Knock Knock Knock review: Sudhanshu Saria's short is deliciously macabre with layered characters
Knock Knock Knock is Sudhanshu Saria's latest offering in the genre of a psychological thriller that charts the sudden friendship between a Bengali man and a Nepalese boy
Acclaimed filmmaker Sudhanshu Saria delves into the space of a psychological thriller through his 38-minute short, Knock Knock Knock, in which a cryptic Bengali man's sudden acquaintance with a Nepalese boy leads to a series of uncomfortable events over the course of half an hour.
Set in Darjeeling, Knock Knock Knock places at its centre the heritage mountain-side cafe of Keventer's, standing pretty for years amidst the humdrum of the hill station's Upper and Lower Mall roads. Saria positions his protagonists within his hometown Darjeeling, infusing life into the city till it transcends to become a crucial player in the psychological chase.
The older Bengali man (Santilal Mukherjee) grabs viewers' attention when the opening credits roll. Keenly involved with developing a crossword, his fountain pen leaves significant marks over a pristine white sheet. Each box is coloured by hand and each letter is painstakingly adjusted to create the perfect word-jigsaw.
His steadfast concentration breaks when a Nepali boy (Phuden Sherpa) keeps staring at him, wanting an in into his world. After a reluctant introduction, the two set off on a delightful conversation about their quirks and how their lives revolve normally around these eclectic idiosyncracies.
While one confesses to buying three sets of everything (and using them simultaneously so that they finish at the same time), the other declares that he makes a blot with his pen every time he sits with a new crossword. The blot, he claims, spells out the rest of the day for him, much like the horoscope columns in newspaper dailies.
The two are clearly other-worldly, finding patterns and meaning behind nature, man-made architecture, and the very existence of mankind. The man and the boy forge a bond on their oddities, they're both proud of their quirks, but only after their respective trysts with rejection and ostracisation. Their genius and methodical ways find little space in the quotidian affairs of others, who understand life only through a prism of monetary success and social stature.
In a particularly vulnerable moment, the boy opens up to his dada (an affectionate term he addresses the man by) that he had contemplated ending his life. The mediocrity and normalcy of it pushed him to the periphery. He then admits, with a smile on his face, that he feels much better now, and has managed to overcome such dangerous urges.
A master of his own universe, Dada agrees that loneliness is a natural by-product of being 'different'. His stoic ways hardly crack on that account. He simply reacts to his new-found friend's confession with a, "I stopped caring about them."
However, on a closer look, one would easily find how the years of othering bore its weight on Dada's character. A product of continual judgement and probable trauma, his present self thrives in scepticism. A friendly gesture arouses doubt in his mind, worries him to consider the motive behind such familiarity. The boy's open-hearted frankness is the perfect contrast to Dada's lack of it.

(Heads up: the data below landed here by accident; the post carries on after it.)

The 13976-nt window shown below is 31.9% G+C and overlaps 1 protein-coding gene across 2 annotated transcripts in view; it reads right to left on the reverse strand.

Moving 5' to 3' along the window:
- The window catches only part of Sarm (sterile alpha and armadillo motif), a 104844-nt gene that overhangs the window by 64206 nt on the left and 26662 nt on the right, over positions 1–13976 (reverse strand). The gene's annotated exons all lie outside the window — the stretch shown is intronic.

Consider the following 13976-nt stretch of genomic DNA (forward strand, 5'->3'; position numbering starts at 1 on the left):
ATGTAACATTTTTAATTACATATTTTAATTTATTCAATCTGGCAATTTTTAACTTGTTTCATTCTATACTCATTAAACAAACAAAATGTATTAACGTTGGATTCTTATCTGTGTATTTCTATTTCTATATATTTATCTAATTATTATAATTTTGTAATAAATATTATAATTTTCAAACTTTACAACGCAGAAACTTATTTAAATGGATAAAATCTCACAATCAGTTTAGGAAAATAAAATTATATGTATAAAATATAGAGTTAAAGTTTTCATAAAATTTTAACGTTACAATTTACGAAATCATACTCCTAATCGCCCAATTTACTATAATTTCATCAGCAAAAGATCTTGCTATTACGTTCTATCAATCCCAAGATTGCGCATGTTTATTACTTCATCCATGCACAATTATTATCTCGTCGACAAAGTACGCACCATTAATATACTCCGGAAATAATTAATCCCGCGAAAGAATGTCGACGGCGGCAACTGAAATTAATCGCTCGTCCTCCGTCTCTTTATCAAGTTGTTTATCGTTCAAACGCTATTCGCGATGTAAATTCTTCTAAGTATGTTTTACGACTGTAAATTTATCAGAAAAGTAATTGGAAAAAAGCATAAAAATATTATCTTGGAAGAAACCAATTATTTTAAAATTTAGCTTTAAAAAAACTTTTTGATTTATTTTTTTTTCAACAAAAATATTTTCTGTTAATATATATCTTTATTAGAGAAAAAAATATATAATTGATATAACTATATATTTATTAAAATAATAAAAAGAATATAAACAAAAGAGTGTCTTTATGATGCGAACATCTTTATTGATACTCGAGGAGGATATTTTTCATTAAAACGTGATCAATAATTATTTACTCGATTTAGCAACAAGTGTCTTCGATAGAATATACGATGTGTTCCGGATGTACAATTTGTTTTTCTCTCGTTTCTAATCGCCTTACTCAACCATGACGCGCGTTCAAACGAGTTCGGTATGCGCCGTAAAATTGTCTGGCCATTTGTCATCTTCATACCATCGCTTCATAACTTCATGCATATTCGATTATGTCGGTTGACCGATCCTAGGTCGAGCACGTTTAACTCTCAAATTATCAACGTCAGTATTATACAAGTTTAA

Yet, they talk, bond over their love for outcasts. The empathy for a kindred spirit grows and they find their moment under the sun. All's well till the precisian within the man rouses its inevitable fangs. When challenged, his walls begin crumbling, and his sole area of solace threatens to disappear. A small suggestion from the boy completely unravels him and he comes undone. But his undoing lies not in his insecurities, but in his desperate need to protect what's his. From an audience point of view, you don't alienate yourself from the man after his vices take over. Instead, you understand where he coming from.
Saria injects layers into his characters. Dada's off-handish ways and need to stand out, obliterates the space for normal emotions. The boy, on the other hand, occupies a much more innocent realm. Both men are a sum total of the adversities they've faced, but only one has moulded it into a weapon for self-protection.
Knock Knock Knock is the perfect antidote to saccharine narratives on life and its meaningful bed of flowers, but it never rids the audience of entertainment.
Knock Knock Knock is currently streaming on Mubi.
Noted voiceover artiste Harish Bhimani also contributed Rs 5 lakh to help the artistes in need, Sanskar Bharati said.
Ted Lasso actor Juno Temple discusses learning comedy on the job, and how her character Keeley helped her survive lockdown
“It was a really good thing for my brain that I wasn’t playing a character going through troubled transitions or experiencing self-loathing or other complicated things I’ve tried to put out on screen,” says Juno Temple on playing Keeley Jones in Ted Lasso season 2.
Proposed amendments to Cinematograph Act 'conducive to safety, development of film industry', say TN BJP
"At present, no one accepts the depiction of historical personalities in poor light or narrative that incites religious or caste feelings or portrayal, affecting public peace and tranquillity," the Tamil Nadu unit of BJP said.